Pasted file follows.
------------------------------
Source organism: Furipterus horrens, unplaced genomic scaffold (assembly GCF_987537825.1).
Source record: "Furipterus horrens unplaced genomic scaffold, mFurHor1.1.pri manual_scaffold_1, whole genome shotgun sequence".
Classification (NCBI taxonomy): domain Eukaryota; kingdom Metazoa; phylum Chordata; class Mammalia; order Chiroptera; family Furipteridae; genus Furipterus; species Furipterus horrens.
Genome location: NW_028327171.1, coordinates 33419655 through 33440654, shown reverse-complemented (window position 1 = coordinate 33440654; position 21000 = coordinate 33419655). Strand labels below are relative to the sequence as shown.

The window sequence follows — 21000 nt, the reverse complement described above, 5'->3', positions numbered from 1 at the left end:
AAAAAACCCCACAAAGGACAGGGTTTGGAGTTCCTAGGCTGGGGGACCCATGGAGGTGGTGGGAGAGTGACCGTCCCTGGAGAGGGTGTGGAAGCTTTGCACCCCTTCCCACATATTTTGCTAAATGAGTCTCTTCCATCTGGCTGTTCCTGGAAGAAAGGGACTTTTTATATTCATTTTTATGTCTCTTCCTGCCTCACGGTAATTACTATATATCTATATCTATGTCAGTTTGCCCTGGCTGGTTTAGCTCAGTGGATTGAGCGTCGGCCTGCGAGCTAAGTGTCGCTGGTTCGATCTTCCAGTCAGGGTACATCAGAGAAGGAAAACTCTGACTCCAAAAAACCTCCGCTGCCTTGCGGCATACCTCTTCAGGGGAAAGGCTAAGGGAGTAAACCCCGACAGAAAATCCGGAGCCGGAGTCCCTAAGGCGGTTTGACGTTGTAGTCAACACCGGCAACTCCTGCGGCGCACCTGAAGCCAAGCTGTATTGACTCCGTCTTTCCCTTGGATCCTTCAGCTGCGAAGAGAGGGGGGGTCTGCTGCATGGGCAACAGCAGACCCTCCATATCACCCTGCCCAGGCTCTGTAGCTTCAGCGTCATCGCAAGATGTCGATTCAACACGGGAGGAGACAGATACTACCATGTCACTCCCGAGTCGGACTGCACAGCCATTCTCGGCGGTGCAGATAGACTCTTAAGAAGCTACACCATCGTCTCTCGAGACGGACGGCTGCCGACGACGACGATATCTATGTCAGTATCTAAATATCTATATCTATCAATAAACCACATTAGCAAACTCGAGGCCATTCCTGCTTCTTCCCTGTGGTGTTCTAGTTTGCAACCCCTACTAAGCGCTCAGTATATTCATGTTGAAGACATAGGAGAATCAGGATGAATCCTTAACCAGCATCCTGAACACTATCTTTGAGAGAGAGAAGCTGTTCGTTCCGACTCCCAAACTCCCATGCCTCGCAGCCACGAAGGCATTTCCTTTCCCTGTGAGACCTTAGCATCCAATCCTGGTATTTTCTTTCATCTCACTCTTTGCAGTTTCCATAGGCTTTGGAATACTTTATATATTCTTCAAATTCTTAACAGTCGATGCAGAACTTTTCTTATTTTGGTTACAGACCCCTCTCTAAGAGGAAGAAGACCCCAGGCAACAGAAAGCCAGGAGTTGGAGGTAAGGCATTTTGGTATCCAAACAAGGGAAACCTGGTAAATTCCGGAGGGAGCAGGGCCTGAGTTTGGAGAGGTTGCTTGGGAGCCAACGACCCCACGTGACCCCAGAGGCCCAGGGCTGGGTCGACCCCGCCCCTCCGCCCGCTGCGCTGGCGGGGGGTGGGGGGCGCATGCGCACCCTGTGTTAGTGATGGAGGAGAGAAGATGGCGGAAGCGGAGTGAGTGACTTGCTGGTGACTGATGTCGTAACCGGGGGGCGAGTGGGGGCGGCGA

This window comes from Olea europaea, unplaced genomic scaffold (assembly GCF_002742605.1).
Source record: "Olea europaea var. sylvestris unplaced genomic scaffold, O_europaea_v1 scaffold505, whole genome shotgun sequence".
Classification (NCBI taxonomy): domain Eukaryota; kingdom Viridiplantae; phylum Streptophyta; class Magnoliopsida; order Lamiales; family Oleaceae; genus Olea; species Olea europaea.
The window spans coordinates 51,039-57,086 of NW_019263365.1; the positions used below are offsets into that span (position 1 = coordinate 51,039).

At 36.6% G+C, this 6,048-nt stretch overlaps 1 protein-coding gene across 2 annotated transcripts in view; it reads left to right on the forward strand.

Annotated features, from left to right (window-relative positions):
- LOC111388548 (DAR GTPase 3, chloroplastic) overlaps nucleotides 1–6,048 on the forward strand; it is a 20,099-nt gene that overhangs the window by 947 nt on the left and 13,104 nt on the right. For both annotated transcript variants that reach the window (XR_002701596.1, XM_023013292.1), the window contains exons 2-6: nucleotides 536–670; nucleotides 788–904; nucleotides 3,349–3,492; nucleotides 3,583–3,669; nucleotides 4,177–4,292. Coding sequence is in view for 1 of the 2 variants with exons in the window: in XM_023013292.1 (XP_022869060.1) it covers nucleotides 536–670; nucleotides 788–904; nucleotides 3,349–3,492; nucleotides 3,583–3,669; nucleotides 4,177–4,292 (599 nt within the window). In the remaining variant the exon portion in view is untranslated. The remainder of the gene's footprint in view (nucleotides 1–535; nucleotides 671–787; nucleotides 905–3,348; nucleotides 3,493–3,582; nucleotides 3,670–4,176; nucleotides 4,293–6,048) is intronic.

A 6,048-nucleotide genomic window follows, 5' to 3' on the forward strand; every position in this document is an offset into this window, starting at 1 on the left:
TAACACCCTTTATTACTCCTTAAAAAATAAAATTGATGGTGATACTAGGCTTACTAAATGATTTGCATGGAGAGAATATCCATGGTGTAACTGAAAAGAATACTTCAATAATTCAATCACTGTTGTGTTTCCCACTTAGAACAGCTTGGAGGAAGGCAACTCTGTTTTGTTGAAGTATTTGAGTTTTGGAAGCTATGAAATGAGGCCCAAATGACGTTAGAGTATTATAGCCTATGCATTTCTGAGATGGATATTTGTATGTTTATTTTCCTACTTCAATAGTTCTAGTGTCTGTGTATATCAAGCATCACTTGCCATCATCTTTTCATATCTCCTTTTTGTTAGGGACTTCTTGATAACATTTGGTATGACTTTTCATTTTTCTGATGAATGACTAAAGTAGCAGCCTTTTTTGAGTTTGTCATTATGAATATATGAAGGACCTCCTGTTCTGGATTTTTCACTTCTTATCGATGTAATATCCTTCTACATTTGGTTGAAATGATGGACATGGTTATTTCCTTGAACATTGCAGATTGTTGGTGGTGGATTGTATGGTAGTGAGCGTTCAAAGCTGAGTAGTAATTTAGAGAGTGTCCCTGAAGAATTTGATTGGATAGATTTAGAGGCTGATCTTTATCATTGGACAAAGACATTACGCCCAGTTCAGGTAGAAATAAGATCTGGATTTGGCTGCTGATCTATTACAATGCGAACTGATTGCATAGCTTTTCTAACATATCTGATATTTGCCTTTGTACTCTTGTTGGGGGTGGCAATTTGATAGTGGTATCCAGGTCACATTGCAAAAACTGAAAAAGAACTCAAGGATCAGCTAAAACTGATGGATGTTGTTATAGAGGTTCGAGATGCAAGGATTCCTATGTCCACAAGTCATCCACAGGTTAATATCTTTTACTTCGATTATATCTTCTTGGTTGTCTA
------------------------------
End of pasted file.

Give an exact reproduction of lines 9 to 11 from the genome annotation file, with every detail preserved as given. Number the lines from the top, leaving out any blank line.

Classification (NCBI taxonomy): domain Eukaryota; kingdom Viridiplantae; phylum Streptophyta; class Magnoliopsida; order Lamiales; family Oleaceae; genus Olea; species Olea europaea.
The window spans coordinates 51,039-57,086 of NW_019263365.1; the positions used below are offsets into that span (position 1 = coordinate 51,039).

At 36.6% G+C, this 6,048-nt stretch overlaps 1 protein-coding gene across 2 annotated transcripts in view; it reads left to right on the forward strand.